Storing potatoes: how & where to keep them


I studied horticultural sciences at university and in my free time you can find me in my own patch of land, growing anything with roots. I am particularly passionate about self-sufficiency and seasonal food.

Favourite fruit: quince, cornelian cherry and blueberries
Favourite vegetables: peas, tomatoes and garlic

Potatoes are known for their long shelf life, and when stored correctly, you can make this even longer. Read on to learn more about how to store potatoes correctly.

Potatoes stored in jute sacks
Potatoes should be stored in a cool, dark place [Photo: Balefire/]

The humble potato (Solanum tuberosum) has been a staple in Europe for centuries and nowadays, it is grown in lots of gardens for self-sufficiency. Of course, a bountiful potato harvest needs to be stored properly so that you can enjoy the nutritious tubers in the months to come. Here are some tips on how to store freshly harvested potatoes.

Where to store potatoes

The delicious starchy tubers can keep for months if stored correctly. Wooden crates, air-permeable jute sacks (or other potato storage bags) and wicker baskets are all suitable for storing potatoes. When it comes to choosing a location, the most important factors to bear in mind are temperature, exposure to light and humidity.

Cool temperatures

The best way to store potatoes long term is to keep them in a cool, dark place around 5 to 8°C. The metabolism inside the potato slows down considerably at these temperatures, so that the tubers stay the same and remain edible for as long as possible. If possible, store your potatoes in a cellar. However, you can also store potatoes in the fridge if you do not have a cellar. Storing potatoes outside is not advised, because the temperatures can be too low in winter and quickly lead to frost and damage from the cold. When the temperatures rise again, the tissue then becomes mushy which is the ideal environment for pathogens. Other alternatives to cellars include frost-free conservatories, garages and garden sheds.

Potatoes stored in the fridge
You can store your potatoes in the fridge [Photo: Ksenia_MA/]

Darkened room

You should store potatoes in the dark, protected from light. If left uncovered in a bright location, the potatoes turn green and produce toxic alkaloid solanine as an antifungal agent. If eaten, this can lead to stomach problems, headaches and vomiting. Exposure to light also promotes germination, but this is only desirable immediately before planting potatoes in spring. You can also create a dark environment by storing your potatoes in moist sand.

Dry environment

Although the potato itself contains water, its skin must be completely dry when stored. Otherwise, potato diseases can quickly spread through your crop.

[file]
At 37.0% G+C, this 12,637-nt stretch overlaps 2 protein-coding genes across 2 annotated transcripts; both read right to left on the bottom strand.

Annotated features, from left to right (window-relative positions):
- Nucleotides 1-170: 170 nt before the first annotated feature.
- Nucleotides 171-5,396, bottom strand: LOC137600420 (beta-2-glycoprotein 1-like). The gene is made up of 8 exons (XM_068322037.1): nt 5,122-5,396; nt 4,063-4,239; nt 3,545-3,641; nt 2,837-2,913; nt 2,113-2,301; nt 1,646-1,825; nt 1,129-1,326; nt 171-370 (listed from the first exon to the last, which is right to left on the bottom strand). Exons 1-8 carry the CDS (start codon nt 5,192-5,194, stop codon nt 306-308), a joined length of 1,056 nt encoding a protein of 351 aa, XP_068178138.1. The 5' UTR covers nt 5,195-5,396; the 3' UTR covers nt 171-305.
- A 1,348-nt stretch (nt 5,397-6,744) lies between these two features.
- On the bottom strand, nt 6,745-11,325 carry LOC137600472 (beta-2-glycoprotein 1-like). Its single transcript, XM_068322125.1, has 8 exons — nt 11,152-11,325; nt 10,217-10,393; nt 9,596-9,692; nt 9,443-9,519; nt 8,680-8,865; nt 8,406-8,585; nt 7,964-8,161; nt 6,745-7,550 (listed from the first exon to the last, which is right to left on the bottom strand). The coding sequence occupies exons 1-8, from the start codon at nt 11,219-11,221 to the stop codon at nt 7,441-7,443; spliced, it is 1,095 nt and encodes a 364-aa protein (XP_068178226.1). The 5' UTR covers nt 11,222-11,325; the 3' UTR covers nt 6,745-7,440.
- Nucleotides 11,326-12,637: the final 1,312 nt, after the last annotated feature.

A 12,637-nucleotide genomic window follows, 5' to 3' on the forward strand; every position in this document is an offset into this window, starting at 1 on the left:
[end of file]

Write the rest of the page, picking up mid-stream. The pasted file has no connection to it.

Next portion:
Check air humidity

Although they should be stored in a dry environment, the optimal humidity for potatoes is about 90% to prevent the tubers from losing water and becoming shrivelled. When storing the potatoes in sand, keep the sand moist to minimise water loss.

Can apples and potatoes be stored together?

Some fruits and vegetables – such as apples (Malus domestica) and tomatoes (Solanum lycopersicum) – secrete ethylene gas. This accelerates the ripening of sensitive vegetables and can cause the tubers to spoil prematurely. So, avoid storing potatoes with apples.

Potatoes in a wooden storage crate
Freshly harvested potatoes should be dried thoroughly before storage and not washed [Photo: BMJ/]

Tips for storing potatoes

To store potatoes for as long as possible, leave them unwashed. Allow the tubers to lie loosely together and check them regularly for bruises, rot and other diseases. If any of the tubers have a rotten or mouldy spot, remove the potato to prevent this from spreading.

How long can potatoes be stored?

The shelf life of potatoes in storage depends on the potato variety, the harvesting method and the storage conditions. Tubers damaged during harvest should be cooked and eaten within a few days. New potatoes, in particular, cannot be stored for long because of their thin skin. We advise keeping these potatoes in the fridge for a shorter storage period. Late potatoes, on the other hand, have a thicker skin and can be stored for months.

New potatoes ready for harvest
Because new potatoes have thin skin, they cannot be stored for long periods of time and should be eaten soon after harvesting [Photo: Africa Studio/]

Cooking and preserving potatoes

Uncooked potatoes can be stored for a long time. However, you can also cook potatoes and then preserve them. Preserved potatoes are ready to eat and can be served as a quick side dish with cream cheese and herbs or other toppings. Here are step-by-step instructions on how to preserve potatoes:

How to preserve potatoes:

  1. Peel the potatoes and then chop them into cubes (or desired shape).
  2. Boil the potatoes in salted water for 15-20 minutes.
  3. In a separate pot, make the preserving liquid. Just add salt to water and boil it at 100°C for at least 10 minutes.
  4. Drain the potatoes and divide them between preserving jars. Be sure to leave about 2cm of space from the top rim.
  5. Pour the preserving liquid over the potatoes until they are completely covered. Again, be sure to leave about 2cm of space from the top of the jars. Close the jars.
  6. Boil the jars in a water bath (100°C) for about 90 minutes.
  7. Leave the jars to cool.

Did you know that you can grow potatoes without a veg patch? Read our article on how to grow potatoes in pots to find out more.